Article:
Back to Elijah, he had to relearn this same lesson, standing at the mouth of Moses’s cave centuries later. As the story goes, Elijah experienced a great wind, so strong that it was splitting mountains and breaking rocks in pieces, but the word of the Lord was not in the wind. The wind was followed by an earthquake and then a great fire. Significantly, all three of these phenomena of nature are signs regularly used in the Bible as metaphors for God’s voice, yet Elijah heard nothing from God. In other words, the story is telling us that God did not show up at the very moments when Elijah most expected to hear from God. Just when Elijah was about to give up and retreat into the darkness of the cave, the “word of the Lord” did, in fact, come to Elijah. Only, it came in the form of the “still, small voice” of silence.
As I’ve observed before, the Hebrew words which we translate as “still, small voice” are actually untranslatable. Literally, the Hebrew says that God’s voice was heard in “finely-powdered silence.” It’s like the silence of gently falling snow. You “hear” falling snow not through direct perception but by the way the acoustics around you subtly shift, producing an even deeper silence.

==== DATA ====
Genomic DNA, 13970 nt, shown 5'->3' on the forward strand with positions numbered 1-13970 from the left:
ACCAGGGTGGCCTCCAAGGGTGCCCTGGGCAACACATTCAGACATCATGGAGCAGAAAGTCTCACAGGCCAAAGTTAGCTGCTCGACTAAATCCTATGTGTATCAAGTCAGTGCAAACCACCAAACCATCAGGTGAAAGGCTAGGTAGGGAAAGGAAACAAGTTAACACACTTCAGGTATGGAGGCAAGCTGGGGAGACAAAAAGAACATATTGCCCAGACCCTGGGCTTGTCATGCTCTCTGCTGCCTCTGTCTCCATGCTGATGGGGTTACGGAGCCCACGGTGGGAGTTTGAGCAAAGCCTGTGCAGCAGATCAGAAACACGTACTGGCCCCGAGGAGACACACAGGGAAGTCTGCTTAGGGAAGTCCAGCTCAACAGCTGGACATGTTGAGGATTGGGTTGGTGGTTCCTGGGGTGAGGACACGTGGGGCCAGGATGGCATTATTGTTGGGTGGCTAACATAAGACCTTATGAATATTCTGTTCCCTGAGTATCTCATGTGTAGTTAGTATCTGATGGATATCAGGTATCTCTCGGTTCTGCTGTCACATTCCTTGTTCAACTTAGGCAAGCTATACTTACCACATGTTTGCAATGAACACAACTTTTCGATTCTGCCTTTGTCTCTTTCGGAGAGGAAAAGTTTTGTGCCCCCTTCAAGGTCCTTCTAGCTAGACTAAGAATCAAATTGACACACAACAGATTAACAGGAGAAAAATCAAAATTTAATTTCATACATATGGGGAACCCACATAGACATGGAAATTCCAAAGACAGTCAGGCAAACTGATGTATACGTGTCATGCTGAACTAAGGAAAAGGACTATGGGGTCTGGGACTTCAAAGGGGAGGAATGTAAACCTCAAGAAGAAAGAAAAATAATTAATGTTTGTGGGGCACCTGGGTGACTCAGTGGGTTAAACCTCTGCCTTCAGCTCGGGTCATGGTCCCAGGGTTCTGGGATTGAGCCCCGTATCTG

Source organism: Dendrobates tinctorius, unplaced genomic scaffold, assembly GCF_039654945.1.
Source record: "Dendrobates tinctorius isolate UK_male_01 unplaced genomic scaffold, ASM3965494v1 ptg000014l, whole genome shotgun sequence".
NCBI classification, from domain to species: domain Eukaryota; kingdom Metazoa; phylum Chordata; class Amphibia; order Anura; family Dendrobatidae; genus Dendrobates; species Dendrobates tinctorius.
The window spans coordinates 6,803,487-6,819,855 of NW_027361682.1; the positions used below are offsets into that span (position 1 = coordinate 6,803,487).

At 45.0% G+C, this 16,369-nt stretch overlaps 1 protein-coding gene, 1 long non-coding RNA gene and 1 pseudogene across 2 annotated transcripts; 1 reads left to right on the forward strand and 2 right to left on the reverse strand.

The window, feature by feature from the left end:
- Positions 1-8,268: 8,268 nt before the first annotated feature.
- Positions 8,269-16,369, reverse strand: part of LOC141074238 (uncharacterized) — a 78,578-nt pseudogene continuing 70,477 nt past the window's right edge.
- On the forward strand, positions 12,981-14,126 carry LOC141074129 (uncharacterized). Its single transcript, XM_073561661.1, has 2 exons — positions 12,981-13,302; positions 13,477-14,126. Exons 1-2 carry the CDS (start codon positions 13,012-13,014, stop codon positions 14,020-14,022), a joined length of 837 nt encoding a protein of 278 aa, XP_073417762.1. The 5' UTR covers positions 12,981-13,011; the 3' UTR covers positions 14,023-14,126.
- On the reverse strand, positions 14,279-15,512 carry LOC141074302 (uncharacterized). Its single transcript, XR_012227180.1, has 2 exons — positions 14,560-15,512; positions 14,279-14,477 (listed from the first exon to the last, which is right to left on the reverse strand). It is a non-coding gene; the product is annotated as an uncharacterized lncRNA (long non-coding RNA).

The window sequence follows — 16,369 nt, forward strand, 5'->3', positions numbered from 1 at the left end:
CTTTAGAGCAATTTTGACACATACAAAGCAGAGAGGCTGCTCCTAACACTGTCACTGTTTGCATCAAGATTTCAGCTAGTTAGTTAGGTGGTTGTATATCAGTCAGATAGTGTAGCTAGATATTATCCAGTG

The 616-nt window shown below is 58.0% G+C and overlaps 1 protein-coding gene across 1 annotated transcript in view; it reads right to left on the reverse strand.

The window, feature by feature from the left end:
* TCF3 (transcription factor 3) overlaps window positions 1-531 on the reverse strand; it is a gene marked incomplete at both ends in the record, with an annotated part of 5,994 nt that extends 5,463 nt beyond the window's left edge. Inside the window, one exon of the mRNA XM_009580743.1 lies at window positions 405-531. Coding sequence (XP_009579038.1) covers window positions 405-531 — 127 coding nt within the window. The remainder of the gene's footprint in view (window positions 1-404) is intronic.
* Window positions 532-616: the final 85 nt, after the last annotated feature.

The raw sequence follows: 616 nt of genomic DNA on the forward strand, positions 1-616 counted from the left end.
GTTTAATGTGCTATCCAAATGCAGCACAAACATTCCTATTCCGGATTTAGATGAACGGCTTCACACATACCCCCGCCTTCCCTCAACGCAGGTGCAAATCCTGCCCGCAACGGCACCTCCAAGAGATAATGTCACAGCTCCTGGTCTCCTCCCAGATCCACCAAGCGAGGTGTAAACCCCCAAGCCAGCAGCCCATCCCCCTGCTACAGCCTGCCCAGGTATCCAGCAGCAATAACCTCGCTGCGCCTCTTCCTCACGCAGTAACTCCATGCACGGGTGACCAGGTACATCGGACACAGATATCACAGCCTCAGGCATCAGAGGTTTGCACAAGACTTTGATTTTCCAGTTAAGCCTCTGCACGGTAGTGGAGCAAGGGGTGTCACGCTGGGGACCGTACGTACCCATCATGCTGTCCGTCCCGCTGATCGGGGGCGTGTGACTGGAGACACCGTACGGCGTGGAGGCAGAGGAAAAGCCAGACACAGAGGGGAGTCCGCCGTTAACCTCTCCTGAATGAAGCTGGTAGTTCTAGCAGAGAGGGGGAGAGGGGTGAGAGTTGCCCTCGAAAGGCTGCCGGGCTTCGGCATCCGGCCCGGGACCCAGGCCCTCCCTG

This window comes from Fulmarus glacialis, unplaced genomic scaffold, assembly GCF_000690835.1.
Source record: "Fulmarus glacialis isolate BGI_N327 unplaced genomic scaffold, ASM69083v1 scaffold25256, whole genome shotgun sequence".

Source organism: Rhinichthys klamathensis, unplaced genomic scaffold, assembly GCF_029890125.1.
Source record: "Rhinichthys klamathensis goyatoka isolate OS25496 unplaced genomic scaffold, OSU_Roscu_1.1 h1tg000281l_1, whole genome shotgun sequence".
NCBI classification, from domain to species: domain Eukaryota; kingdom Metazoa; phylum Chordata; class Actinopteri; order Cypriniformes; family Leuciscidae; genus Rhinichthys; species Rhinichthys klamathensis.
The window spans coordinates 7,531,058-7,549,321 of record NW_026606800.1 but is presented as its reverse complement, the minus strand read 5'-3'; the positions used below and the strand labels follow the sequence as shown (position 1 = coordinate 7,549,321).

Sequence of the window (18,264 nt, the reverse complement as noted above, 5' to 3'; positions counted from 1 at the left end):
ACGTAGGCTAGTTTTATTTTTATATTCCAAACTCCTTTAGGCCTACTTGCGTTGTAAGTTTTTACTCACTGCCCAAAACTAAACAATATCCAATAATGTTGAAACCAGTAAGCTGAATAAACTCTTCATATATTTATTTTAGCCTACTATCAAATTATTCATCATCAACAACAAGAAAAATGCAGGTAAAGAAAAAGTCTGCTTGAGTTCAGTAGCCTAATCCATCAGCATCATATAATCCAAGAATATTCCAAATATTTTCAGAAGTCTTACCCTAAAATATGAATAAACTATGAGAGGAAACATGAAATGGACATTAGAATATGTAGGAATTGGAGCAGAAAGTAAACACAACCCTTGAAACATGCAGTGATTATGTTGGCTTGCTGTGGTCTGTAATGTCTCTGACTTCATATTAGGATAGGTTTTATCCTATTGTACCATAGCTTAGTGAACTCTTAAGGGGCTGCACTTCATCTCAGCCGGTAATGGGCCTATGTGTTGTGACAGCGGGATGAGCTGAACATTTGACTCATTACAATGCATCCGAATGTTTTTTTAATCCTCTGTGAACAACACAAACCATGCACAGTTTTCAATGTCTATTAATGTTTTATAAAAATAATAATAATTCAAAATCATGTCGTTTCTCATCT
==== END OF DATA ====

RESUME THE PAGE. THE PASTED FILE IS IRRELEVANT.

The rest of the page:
According to the story, Elijah eventually did hear a clear word from God, commanding him to go and anoint a particular person as the new king of Israel, and another the king of Aram. He was also to anoint the prophet Elisha as his successor.
I find it interesting, however, that the storyteller chose to include all this prior stuff about Elijah not hearing God’s voice and the “finely powdered silence.” Why not just tell us that Elijah visited a cave (or the cave, as the case may be) and heard God’s commands?